Once in the midst of a family law action, it often feels like time stands still or at least drags way out and plods along. It is easy to get caught up in the emotional tidal wave that family actions involve and more often than not, rather than face it head on and rip the band-aid off, people do what we call “play ostrich”. This means that they get the Court papers and notices, but would rather bury their heads in the sand that have to deal with it on the theory that if it is just ignored long enough, it will go away.
This is partially true. It WILL go away eventually. There will come a point where the Court will go ahead and hear and decide your case WITHOUT you. This Court calls this proceeding by default, meaning the litigant has had proper notice and opportunity to participate in the litigation, but has chosen not to. This effectively gives the Court the go-ahead to hear the case and enter an Order or Orders without the defaulting party’s (the Ostrich’s) involvement.
While taking this approach is certainly one way to handle it, it is not the best or most effective way. By not acting timely, the Court does not have all of the information it needs to search for and determine the truth and make an informed decision. The Court only has what one side has presented without the benefit of hearing anything from the other side. If that sounds like a stacked deck, it pretty much is.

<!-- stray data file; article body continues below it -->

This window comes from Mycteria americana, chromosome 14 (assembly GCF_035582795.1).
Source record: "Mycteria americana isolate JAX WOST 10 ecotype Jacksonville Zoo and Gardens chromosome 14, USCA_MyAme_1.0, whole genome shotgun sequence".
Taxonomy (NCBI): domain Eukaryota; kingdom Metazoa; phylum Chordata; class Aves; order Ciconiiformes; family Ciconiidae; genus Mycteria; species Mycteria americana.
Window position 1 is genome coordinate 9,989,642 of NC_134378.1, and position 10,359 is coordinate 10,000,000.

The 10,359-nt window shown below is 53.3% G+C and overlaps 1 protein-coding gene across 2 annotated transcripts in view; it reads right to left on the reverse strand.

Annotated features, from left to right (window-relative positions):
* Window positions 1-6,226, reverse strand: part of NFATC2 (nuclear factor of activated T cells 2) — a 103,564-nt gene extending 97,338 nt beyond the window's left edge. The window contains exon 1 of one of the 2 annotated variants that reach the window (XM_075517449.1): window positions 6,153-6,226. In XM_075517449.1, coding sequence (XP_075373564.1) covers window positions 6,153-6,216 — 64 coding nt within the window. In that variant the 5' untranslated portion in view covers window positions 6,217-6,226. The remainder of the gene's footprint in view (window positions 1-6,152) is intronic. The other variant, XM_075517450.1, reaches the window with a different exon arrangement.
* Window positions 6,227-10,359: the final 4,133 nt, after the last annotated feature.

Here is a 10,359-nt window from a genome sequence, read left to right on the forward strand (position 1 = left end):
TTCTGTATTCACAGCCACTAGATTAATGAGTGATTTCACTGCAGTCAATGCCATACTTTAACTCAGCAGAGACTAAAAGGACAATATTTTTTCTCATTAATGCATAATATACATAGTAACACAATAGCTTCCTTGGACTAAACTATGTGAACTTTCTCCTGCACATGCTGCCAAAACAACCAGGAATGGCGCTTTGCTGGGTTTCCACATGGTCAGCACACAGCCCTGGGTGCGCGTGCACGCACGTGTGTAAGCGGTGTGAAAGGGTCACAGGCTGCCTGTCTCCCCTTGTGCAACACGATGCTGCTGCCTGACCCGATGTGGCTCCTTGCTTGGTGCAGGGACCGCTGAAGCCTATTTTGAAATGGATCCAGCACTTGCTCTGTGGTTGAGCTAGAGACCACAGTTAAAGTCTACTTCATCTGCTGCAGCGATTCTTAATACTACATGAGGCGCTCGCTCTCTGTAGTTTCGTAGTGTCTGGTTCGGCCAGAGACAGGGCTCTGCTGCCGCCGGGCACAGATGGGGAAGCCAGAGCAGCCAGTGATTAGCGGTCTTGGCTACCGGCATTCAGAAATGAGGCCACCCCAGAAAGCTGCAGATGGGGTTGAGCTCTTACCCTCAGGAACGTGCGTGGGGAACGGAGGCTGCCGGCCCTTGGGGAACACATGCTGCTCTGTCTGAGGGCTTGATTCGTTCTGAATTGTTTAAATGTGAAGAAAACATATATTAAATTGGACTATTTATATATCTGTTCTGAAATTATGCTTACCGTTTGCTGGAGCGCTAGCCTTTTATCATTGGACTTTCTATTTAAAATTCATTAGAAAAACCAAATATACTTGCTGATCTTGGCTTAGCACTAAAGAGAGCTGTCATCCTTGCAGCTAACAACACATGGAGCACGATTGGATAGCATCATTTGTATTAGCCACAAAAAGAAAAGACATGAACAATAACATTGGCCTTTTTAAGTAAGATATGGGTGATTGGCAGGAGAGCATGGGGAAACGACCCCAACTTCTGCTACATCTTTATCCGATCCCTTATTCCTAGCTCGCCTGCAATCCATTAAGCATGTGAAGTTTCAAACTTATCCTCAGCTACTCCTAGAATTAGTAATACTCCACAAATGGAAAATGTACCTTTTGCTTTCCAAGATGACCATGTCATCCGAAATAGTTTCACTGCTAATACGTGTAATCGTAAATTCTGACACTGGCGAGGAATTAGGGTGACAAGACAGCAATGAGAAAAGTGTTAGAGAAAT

But, it’s avoidable. First, when you get those Court notices or letters from attorneys, do something with them. Read them. Call an attorney and schedule a consultation. Call the Court and find out what is going on if you cannot figure it out. Just DO NOT ignore them, unless you want to do so at your own peril and perhaps that of your children and/or wallet, depending on the issues. As painful as it seems, it is much better to address the issues head on the first time they come up than sweep them under the rug and hope they don’t come back to bite you.
However, if you did not take action immediately, don’t panic. There are ways to address it. For example, if it is a divorce action, an application can be made to set the Default, or possibly even the Judgment aside and get back in the game. Custody, parenting time and support issues are always subject to changes in circumstances (so no, they are never really “final”) which means that a modification application can be filed under the appropriate circumstances.
Do not fool yourself into a false sense of security that ignoring it will make it go away. Conversely, do not fool yourself that time is of no consequence and wait so long that you find yourself appearing in Court only for the Judge to ask you—and they will—“WHERE have you BEEN all this time?” It can have a significant impact on your legal rights and responsibilities that you may never have even considered.